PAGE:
If you are a conscientious system administrator, you have probably already wondered how you can make your files secure.
Nowadays, as system attacks get more and more frequent, it isn’t probably a bad idea to think about encrypting your files.
On Linux, there are multiple of encrypting files, directories or filesystems : namely using the LUKS disk encryption specification or simple tools such as GnuPG.
In this tutorial, you will learn how you can easily encrypt files and directories on Linux using the GnuPG tool as well as the zip utility.
Encrypt Files using passphase protection
One of the easiest ways of encrypting a file on Linux is to use the “gpg” utility.
“gpg” is a simple utility that is part of the OpenPGP initiative that aims at providing easy methods to securely sign documents.
Files can be decrypted using two different methods : a password or a key file. In this section, we are going to focus on setting up a password protection for your encrypted files.
To encrypt files using a password, use the “gpg” command with the “-c” option specifying that you want to use a symmetric encryption for your file. After that, specify the name of the file that you want to encrypt.
$ gpg -c <file>
The “gpg” command will create a file with a “.gpg” extension which is the encrypted file that you want to store.
If you are running a Linux distribution with a graphical environment, you will be prompted with a window in order to specify the passphrase.
Note : make sure not to forget your passphrase. You won’t be able to recover the passphrase in any means.Special tip : writing down your passphrase and storing it in a physical lock can be a solution.
If you were to inspect the content of the file using a simple “cat “command, you would not be able to see the content.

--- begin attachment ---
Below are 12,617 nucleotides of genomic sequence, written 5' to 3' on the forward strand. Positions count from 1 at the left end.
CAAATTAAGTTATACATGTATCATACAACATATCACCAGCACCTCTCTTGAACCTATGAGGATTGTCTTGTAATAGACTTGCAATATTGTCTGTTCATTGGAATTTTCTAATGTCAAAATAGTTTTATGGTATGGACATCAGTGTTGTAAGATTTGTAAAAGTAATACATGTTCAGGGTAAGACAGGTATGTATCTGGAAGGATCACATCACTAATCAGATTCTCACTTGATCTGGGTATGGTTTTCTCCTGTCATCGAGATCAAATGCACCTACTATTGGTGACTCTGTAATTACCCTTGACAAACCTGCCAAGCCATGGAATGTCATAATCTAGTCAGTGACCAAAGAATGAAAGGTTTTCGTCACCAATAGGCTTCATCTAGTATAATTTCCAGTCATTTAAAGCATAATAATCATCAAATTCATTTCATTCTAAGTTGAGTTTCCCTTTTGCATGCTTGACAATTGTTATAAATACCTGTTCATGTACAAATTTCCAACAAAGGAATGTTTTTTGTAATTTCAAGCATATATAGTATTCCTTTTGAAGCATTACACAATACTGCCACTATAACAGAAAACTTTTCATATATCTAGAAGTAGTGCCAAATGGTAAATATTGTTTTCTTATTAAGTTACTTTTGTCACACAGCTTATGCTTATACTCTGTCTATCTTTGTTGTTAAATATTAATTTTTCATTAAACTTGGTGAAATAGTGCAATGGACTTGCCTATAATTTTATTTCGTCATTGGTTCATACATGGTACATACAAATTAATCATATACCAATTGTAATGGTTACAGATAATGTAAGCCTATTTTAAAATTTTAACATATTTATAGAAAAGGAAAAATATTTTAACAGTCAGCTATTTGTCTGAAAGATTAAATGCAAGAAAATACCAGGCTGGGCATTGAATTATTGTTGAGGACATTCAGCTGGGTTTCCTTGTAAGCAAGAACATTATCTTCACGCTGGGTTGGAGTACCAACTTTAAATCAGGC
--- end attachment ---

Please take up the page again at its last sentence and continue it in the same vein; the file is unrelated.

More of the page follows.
Awesome, you successfully encrypted a file on Linux using “gpg”!
Decrypt Encrypted File on Linux
In order to decrypt an encrypted file on Linux, you have to use the “gpg” command with the “-d” option for “decrypt” and specify the “.gpg” file that you want to decrypt.
$ gpg -d <file>.gpg
Again, you will be probably be prompted with a window (or directly in the terminal) for the passphrase. If you provide the correct one, you will be able to see the content of your file.
Note : if you were not prompted for the passphrase for the file, it is because the GPG utility will create a set of keys for you in your home directory when you unlock a file (or create it)
Awesome, your file is now decrypted, you can inspect its content easily.
Encrypt Directory using gpg
In some cases, you may be interested in encrypting a whole directory, containing a lot of files.
In order to achieve that, you are going to create an archive first and encrypt it later on.
To create an archive, use the “tar” command along with the “-cvf” options that stand for “create a file in verbose mode”. Now that your archive is created, you can encrypt it using the “gpg” command with the “-c” option.
$ tar -cvf archive.tar <directory> $ gpg -c archive.tar
Again, you might be prompted for a specific passphrase that you will have to remember.
Congratulations, you successfully encrypted a directory using the tar and gpg commands!
Encrypt Directory using zip
In order to encrypt a file using zip, use the “zip” command with the “–encrypt” option and provide the zip name as well as the files to be encrypted.
$ zip -r --encrypt secure.zip <directory> $ zip --encrypt secure.zip <file>...<file10>
Awesome, you have successfully created an encrypted zip archive!
To open your encrypted archive, you can simply use the “unzip” command and provide the password you just used.
Encrypt Files using private key
As explained in other tutorials, generating key pairs (a public key and a private key) remain a very efficient way of preventing people from accessing your files.
To encrypt files on Linux using a private key, you have to execute the “gpg” command with the “–full-gen-key” option. You have multiple options for key generation (such as “–quick-generate-key”) but the full one gives you more options.
$ gpg --full-gen-key
By default, the GPG utility will ask you a couple of questions. First, it wants you to choose an encryption method for your key.
We are going to choose “RSA” as it can be trusted as one of the best encryption methods available.